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Snatched from the golden era of variety, and snatched again from Soho’s glittering cabaret scene, Ada Campe: Unexpectedly Cheerful lands live on our screens from The Phoenix Arts Club stage. While Campe’s classic fusion of magic, comedy, and music is kept relevant in spirit and content, I’m left all too mournful of the live confrontation of such delicious razzmatazz.
Wrapping us in her characterful tone, rough and regal with debaucherous experience, Campe’s artistry lies in expert story-telling. Poking eccentric fun at love, show business and (sometimes) loneliness, Campe’s joyous anecdotes are at their finest during the songs.
Owed either to the need to be more concise, or the more artful delivery, Campe’s pithy and hilarious lyrics, accompanied by the ever-engrossed Sarah on piano, keep us with her all the way. Not least, the opening number about waking up to another exhausting day of existence cunningly develops into an ode to the bygone blurry unpredictability of ‘the morning after’. No doubt, the long and trailing spoken stories (more about the journey than the destination) would have better held our attention in-person, but, in the digital space, it takes a little more pace and pazazz to keep us on board.
Nonetheless, Campe’s flair for subtle word-play, relentless catchphrases, and crafty props keep the show chugging cheerfully along. Her magic tricks are nothing we haven’t seen before, and some are a bit drawn-out with improvised quips, but her warmly charismatic delivery and nostalgic variety knack keeps us firmly in the palm of her heavily jewelled hands.
A qualm I’ve had with comedy theatre written and performed over lockdown has been it’s often lazy, sole reliance on covid cliches to relate widely to its audiences. We’re all sexually frustrated and enjoying work meetings in our concealed pyjama trousers — we get it! Unexpectedly Cheerful is fairly guilty on this part, but the closing number, a Covid-themed parody of Tom Lehrer’s iconic ‘I Got It From Agnes’, is an absolute corker of redemption and originality.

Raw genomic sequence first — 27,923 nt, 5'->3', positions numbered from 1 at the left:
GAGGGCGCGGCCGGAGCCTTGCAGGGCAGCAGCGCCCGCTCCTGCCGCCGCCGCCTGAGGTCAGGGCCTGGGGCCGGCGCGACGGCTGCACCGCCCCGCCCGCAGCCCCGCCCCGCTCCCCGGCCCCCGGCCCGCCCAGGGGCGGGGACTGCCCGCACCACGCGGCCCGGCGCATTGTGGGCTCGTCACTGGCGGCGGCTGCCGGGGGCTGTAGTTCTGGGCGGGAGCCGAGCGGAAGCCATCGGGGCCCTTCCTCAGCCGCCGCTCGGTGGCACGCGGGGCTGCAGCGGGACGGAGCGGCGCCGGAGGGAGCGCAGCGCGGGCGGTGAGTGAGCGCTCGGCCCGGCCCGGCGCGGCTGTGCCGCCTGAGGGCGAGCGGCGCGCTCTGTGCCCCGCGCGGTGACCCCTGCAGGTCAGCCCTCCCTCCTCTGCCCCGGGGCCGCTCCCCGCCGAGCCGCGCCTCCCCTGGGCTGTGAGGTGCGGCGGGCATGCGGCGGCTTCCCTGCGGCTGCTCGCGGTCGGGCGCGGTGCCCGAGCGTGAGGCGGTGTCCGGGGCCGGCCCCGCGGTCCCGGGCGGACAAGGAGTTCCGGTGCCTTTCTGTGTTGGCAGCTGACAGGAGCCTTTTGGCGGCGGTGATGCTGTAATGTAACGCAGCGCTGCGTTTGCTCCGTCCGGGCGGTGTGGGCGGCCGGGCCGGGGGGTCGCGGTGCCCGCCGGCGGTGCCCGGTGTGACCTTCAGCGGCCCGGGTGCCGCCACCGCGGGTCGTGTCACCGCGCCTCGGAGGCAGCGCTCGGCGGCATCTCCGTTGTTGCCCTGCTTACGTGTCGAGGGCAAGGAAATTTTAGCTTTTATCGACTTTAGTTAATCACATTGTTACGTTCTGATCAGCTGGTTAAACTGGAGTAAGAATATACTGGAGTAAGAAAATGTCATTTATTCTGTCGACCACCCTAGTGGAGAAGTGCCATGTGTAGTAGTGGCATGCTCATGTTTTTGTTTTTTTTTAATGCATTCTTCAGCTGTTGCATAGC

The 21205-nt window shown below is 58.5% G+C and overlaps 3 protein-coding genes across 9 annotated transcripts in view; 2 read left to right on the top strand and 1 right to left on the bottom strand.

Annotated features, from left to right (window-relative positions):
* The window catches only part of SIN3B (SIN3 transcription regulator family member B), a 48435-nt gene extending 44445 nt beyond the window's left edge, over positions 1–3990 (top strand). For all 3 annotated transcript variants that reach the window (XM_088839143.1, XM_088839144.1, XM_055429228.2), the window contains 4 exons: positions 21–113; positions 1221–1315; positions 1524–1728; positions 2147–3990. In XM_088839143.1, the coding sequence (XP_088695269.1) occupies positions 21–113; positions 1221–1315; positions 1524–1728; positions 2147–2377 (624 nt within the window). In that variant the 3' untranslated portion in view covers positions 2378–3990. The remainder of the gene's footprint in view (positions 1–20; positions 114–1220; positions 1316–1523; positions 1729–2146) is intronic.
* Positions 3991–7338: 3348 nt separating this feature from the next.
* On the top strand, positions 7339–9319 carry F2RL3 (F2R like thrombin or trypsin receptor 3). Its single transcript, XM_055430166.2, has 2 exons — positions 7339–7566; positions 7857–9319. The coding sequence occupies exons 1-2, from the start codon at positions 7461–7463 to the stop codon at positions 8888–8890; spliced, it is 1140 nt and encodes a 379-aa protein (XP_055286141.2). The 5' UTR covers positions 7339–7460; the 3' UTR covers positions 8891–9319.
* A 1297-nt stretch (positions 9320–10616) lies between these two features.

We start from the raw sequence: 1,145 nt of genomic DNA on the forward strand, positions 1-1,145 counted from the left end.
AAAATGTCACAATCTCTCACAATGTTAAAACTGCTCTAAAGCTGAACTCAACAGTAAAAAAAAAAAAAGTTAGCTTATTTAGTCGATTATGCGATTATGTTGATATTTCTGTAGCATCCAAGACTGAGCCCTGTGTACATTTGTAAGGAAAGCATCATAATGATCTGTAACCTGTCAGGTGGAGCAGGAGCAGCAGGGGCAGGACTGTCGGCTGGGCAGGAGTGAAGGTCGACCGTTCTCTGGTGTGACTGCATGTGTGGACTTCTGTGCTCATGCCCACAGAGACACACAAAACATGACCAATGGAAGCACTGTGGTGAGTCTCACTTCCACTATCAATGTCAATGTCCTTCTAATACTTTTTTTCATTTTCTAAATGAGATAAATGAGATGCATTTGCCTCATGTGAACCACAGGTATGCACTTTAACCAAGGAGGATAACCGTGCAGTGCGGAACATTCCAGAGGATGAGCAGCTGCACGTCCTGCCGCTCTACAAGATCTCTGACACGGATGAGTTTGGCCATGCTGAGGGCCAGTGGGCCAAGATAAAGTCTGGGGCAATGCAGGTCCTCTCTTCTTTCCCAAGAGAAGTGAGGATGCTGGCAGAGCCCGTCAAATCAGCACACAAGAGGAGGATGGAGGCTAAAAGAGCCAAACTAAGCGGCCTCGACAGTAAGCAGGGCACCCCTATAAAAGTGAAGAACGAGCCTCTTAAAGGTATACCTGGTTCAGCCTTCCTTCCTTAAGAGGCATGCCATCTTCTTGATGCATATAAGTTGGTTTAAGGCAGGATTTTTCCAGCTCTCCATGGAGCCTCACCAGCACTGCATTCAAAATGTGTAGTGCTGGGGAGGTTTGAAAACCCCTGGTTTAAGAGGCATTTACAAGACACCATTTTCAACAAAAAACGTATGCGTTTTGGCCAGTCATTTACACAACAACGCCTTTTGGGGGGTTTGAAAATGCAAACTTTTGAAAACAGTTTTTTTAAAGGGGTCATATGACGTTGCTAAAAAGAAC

While the technical production and nifty features (Campe interracts as much as she can with a live chat function) run without a hitch, the digital production doesn’t live up to the vibrant indulgence of Campe’s style. Despite the charm of her comic self-awareness, woefully thin rounds of applause and unfortunate close-up shots of Campe’s melting drag makeup are telling reminders of our separation.
Over lockdown, we’ve seen cabaret and variety have a complete makeover; artists from across the theatrical spectrum have grasped the opportunities of digital creativity to challenge and transform their acts. When the timeless, live thrill of the cabaret bar can’t be fully replicated, Unexpectedly Cheerful could dare to do more of the unexpected towards reimagining its usual, comfortable space.
However, Max Fullam’s ventriloquist guest-spot, recorded from his bedroom, is a welcome and colourful change of pace. Evolving around the raucous reconstruction of his dummy’s head and face, Fullam fuses absurd imagery and playfully filthy humour to craft a hilariously original act.
In all her nutty decadence, feathers and all, Ada Campe is an authentically dazzling tribute to the variety stages of old. But, with a few too many solemn reminders that live theatre itself is starting to feel like a bygone era, Unexpectedly Cheerful missed a few tricks when booked for the digital stage.
Ada Campe: Unexpectedly Cheerful streamed online on 12 March as part of the Phoenix Arts Club’s online season. For more information, see Phoenix Arts Club’s website.